This charming man: Jack Lowden on playing Morrissey in ‘England is Mine’

The Scottish actor explains why it was no great leap to go from a fighter pilot in Christopher Nolan’s Dunkirk to playing the frontman of The Smiths

Kaleem Aftab
Tuesday 01 August 2017 17:16
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Mark Gill’s biopic deal with a young, pre-Smiths Morrisey
Mark Gill’s biopic deal with a young, pre-Smiths Morrisey

Jack Lowden is a charming man. The 27-year-old Scottish actor is sitting in a London hotel room; Dunkirk has just opened like The Dam Busters, overachieving at the box office and boasting remarkable critical acclaim. And while the Christopher Nolan film is the source of much satisfaction, there is also a sense of anticipation here, as the most high-profile role of his nascent career is about to hit our screens: Lowden is playing the iconic frontman of The Smiths, Morrissey, in England is Mine.

Except he’s not really playing the icon, as such. Mark Gill’s England is Mine, like Sam Taylor-Johnson’s Nowhere Boy and Anton Corbijn’s Control, chooses to portray the artist as a young man, before he was famous. Also uniting this trio of films concerning the early lives of Steven Morrissey, John Lennon and Ian Curtis is a feeling of moroseness. All are from a seemingly harsh North of England, struggling to get out of the mundane, everyday existence of manual labour.

And as such, they couldn’t be further from the smiling, open and decidedly upbeat actor seated before me.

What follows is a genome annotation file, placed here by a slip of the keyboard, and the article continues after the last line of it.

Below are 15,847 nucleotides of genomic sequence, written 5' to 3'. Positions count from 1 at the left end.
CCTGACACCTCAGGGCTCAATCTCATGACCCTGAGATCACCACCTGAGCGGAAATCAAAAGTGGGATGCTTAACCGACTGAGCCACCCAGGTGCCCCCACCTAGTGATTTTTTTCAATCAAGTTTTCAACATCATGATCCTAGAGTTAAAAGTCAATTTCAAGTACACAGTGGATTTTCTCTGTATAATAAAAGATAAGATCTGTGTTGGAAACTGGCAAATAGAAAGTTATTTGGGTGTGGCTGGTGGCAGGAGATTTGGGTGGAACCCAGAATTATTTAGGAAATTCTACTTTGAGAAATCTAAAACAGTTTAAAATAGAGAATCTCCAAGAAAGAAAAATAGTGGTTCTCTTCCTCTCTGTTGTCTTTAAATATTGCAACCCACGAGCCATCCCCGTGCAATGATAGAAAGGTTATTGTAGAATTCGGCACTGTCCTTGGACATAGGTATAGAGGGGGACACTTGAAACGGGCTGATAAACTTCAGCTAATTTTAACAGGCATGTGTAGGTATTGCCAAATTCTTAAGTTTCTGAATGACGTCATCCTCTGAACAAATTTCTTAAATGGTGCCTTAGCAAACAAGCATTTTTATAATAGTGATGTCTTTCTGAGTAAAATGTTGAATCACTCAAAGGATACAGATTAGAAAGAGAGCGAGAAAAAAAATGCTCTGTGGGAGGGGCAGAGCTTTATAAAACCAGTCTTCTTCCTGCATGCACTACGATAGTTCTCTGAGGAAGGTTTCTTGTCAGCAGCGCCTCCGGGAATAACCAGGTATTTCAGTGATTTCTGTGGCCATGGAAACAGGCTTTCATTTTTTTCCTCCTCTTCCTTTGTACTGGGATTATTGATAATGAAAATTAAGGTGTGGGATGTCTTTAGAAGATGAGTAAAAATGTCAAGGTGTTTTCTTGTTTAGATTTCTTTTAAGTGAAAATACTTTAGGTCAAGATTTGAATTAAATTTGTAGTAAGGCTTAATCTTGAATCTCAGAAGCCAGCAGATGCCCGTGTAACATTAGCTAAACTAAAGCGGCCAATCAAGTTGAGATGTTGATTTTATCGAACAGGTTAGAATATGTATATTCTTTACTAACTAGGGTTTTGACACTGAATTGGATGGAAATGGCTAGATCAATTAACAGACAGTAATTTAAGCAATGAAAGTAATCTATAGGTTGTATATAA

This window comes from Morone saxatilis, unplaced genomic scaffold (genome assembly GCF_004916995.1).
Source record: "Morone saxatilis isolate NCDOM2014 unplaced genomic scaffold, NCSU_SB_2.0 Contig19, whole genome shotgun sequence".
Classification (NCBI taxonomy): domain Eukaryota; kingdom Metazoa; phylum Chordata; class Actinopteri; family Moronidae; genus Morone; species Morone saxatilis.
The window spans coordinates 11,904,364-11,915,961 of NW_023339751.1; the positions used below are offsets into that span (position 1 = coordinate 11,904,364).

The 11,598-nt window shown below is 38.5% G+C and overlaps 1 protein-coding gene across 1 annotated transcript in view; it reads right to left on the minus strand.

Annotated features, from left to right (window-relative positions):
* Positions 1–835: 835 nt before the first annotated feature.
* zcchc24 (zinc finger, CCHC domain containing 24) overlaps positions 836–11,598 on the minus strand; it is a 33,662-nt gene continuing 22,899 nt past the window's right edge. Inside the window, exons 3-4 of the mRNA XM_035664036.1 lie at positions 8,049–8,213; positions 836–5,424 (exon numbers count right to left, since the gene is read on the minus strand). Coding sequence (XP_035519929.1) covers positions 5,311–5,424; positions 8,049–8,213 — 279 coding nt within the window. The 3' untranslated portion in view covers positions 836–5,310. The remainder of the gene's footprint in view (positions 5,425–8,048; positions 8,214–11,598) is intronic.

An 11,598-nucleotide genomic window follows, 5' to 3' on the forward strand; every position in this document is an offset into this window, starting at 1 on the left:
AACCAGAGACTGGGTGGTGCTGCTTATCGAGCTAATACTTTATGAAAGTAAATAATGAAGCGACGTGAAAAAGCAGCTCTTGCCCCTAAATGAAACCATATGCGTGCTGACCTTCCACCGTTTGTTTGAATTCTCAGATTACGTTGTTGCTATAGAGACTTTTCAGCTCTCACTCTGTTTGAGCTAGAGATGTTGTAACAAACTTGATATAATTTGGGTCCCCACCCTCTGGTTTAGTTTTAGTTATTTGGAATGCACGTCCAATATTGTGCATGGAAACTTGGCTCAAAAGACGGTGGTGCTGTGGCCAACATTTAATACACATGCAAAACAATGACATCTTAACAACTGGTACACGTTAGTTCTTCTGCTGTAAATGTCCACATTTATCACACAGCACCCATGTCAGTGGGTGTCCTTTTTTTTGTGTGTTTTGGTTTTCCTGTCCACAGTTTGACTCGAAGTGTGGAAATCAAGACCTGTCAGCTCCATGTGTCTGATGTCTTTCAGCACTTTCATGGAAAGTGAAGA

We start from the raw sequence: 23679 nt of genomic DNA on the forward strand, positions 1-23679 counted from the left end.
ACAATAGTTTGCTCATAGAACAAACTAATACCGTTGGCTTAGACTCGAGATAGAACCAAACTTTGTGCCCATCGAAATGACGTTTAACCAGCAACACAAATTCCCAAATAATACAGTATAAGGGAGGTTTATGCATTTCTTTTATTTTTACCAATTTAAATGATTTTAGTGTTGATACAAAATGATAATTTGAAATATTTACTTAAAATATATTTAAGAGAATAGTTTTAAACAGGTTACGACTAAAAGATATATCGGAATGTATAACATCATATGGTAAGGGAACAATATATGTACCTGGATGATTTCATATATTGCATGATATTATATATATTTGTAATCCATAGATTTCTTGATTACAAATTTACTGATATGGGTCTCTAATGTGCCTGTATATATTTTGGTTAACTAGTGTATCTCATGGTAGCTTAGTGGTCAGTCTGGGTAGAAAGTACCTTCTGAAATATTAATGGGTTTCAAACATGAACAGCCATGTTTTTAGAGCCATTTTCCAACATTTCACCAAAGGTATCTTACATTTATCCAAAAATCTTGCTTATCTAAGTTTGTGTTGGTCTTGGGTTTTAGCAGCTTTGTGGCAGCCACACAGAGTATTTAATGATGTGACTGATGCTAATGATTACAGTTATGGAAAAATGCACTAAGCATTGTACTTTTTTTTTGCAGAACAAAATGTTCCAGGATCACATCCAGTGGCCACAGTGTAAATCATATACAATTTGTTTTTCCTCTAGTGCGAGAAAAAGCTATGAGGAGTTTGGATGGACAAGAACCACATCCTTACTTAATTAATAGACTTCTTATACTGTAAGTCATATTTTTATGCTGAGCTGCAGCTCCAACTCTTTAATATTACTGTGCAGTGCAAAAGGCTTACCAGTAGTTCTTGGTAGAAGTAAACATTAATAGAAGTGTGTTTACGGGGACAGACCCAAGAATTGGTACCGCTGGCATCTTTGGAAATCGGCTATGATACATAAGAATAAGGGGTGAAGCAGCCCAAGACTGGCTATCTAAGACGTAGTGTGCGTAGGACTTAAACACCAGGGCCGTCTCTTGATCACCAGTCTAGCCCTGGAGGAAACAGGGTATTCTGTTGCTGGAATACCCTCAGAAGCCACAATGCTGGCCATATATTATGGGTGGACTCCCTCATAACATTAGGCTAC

Lowden talks excitedly about the success of Dunkirk: “Shooting it, you knew it was going to be something special… Nolan is just brilliant; it was amazing to watch him in operation.”

There was only two weeks between the end of the England is Mine shoot and the start of principal photography on Dunkirk – a fortnight that Lowden mostly spent washing the black dye out of his hair and eyelashes. I’m surprised he didn’t have to put in more effort given that one character is a frustrated, gloomy teenager and the other is a fighter pilot taking on the might of the Luftwaffe.

Jack Lowden, winner of the Olivier award for Best Actor in a Supporting Role, in ‘Ghosts’ 

But Lowden preferred to think about the similarities between the two characters rather than the differences: “It wasn’t too different in many ways because so much of Dunkirk I was on my own, in a cockpit, and so much of England is Mine, I was on my own.”

Opening civilities over with, it’s time to cut to the chase. Was he worried about playing a singer whose reputation was tarnished for many by his thoughts on immigration, leading to a long-running legal battle with NME magazine with Morrissey alleging they portrayed him as a racist? It was a battle that ended with NME apologising to the singer, by which time, many long-time fans of The Smiths, myself included, found themselves saying: “I like the music, but I’m not so sure about the man…”

Lowden plays his best poker face. “Well look, I didn’t really grow up with him… I was told very purposely to try to not look past the moment when he met Johnny Marr, because that is when the film finished. Mark was very keen on me not reading his autobiography.”

He continues: “I’ve done a few things now that are about real people or real events, and I can see how on the outside it’s quite easy to look at it and think it must have been really hard to forget you were playing Morrissey or the fact that you were on a film about Dunkirk, but I can’t stress enough that when you’re shooting, it’s more about Mark, the script Mark wrote, and what Mark had in mind. Wondering what Morrissey fans think doesn’t come to you until this point in the process, when the film is about to come out.”